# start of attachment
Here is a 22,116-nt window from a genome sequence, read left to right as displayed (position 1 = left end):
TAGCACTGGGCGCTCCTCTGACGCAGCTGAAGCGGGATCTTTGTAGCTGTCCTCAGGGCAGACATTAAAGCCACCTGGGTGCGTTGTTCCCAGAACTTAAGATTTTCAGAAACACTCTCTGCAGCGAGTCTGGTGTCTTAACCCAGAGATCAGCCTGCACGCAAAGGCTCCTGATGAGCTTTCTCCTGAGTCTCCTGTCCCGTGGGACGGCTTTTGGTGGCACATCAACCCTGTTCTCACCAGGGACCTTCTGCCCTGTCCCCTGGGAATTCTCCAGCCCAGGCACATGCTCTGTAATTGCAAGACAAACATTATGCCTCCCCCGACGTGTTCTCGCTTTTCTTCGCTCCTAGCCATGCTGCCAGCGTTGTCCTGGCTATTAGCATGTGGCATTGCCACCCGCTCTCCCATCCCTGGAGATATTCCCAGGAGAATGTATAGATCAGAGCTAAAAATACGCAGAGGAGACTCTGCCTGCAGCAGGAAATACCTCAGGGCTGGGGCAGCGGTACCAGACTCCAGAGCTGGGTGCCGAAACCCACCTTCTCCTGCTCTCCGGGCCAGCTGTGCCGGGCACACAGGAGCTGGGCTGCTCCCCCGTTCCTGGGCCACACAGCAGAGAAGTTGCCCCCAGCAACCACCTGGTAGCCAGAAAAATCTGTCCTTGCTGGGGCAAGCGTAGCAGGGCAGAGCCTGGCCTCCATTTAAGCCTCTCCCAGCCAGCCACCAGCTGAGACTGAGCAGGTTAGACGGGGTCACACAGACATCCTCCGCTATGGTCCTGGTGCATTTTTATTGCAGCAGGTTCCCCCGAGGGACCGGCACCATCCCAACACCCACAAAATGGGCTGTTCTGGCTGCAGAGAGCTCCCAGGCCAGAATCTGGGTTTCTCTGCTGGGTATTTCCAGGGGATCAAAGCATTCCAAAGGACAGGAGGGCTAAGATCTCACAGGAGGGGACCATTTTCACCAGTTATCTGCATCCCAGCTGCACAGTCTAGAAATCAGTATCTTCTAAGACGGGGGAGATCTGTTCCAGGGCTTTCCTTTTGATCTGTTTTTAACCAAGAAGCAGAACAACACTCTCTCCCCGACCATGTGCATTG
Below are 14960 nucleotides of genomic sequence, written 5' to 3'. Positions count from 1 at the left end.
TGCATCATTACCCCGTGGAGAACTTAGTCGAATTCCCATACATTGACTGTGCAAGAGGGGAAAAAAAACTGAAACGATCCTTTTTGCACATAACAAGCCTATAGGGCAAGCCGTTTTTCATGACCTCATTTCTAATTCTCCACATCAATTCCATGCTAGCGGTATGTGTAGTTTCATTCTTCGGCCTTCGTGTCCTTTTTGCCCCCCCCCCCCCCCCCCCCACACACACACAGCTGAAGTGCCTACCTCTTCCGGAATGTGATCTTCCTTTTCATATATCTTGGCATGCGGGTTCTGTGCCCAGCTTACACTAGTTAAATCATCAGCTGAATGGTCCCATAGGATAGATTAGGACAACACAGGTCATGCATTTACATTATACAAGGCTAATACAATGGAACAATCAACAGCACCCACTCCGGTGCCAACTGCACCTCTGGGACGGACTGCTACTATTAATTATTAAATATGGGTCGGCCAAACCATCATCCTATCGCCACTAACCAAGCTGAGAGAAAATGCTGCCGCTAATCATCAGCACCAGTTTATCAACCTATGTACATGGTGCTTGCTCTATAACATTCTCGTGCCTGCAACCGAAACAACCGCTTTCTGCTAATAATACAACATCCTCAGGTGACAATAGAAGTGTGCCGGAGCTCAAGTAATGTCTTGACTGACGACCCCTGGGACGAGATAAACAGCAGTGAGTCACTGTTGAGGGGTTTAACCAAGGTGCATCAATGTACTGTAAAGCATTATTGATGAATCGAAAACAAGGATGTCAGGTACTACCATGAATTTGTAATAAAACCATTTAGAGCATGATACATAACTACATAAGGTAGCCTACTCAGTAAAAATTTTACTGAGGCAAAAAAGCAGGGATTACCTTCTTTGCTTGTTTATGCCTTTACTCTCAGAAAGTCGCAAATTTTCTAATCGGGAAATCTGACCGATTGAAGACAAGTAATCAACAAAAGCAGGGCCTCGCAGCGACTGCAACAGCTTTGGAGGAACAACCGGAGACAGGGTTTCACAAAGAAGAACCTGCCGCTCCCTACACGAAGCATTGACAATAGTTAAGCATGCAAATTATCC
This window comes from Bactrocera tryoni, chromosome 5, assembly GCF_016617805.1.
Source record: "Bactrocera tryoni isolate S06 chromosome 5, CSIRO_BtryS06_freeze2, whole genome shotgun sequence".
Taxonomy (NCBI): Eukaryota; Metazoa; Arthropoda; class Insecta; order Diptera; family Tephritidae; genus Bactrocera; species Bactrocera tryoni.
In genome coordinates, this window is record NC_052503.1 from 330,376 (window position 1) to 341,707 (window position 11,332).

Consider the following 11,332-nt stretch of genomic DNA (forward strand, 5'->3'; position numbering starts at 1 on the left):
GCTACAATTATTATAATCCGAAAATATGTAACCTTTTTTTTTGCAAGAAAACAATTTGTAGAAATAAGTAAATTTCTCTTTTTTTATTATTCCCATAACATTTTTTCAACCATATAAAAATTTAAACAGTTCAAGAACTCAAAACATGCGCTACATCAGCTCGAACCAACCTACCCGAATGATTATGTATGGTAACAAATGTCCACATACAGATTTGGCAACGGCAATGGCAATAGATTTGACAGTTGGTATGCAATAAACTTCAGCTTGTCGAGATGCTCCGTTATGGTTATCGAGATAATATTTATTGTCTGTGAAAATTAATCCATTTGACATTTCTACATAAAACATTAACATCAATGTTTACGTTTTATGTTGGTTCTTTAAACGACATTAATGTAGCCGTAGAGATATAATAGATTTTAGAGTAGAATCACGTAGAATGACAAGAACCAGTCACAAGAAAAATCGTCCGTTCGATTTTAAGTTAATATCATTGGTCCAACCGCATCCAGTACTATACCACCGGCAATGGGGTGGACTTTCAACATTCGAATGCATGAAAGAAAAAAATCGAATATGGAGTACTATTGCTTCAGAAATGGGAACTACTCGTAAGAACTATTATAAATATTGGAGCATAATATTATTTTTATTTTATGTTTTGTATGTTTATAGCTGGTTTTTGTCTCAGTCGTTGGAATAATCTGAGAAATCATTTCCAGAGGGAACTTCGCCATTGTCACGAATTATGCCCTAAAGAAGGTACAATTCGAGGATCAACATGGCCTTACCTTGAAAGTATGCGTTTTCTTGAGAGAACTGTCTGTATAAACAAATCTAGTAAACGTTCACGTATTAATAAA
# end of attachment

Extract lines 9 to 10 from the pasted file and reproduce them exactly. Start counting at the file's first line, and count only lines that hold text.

Consider the following 11,332-nt stretch of genomic DNA (forward strand, 5'->3'; position numbering starts at 1 on the left):
GCTACAATTATTATAATCCGAAAATATGTAACCTTTTTTTTTGCAAGAAAACAATTTGTAGAAATAAGTAAATTTCTCTTTTTTTATTATTCCCATAACATTTTTTCAACCATATAAAAATTTAAACAGTTCAAGAACTCAAAACATGCGCTACATCAGCTCGAACCAACCTACCCGAATGATTATGTATGGTAACAAATGTCCACATACAGATTTGGCAACGGCAATGGCAATAGATTTGACAGTTGGTATGCAATAAACTTCAGCTTGTCGAGATGCTCCGTTATGGTTATCGAGATAATATTTATTGTCTGTGAAAATTAATCCATTTGACATTTCTACATAAAACATTAACATCAATGTTTACGTTTTATGTTGGTTCTTTAAACGACATTAATGTAGCCGTAGAGATATAATAGATTTTAGAGTAGAATCACGTAGAATGACAAGAACCAGTCACAAGAAAAATCGTCCGTTCGATTTTAAGTTAATATCATTGGTCCAACCGCATCCAGTACTATACCACCGGCAATGGGGTGGACTTTCAACATTCGAATGCATGAAAGAAAAAAATCGAATATGGAGTACTATTGCTTCAGAAATGGGAACTACTCGTAAGAACTATTATAAATATTGGAGCATAATATTATTTTTATTTTATGTTTTGTATGTTTATAGCTGGTTTTTGTCTCAGTCGTTGGAATAATCTGAGAAATCATTTCCAGAGGGAACTTCGCCATTGTCACGAATTATGCCCTAAAGAAGGTACAATTCGAGGATCAACATGGCCTTACCTTGAAAGTATGCGTTTTCTTGAGAGAACTGTCTGTATAAACAAATCTAGTAAACGTTCACGTATTAATAAA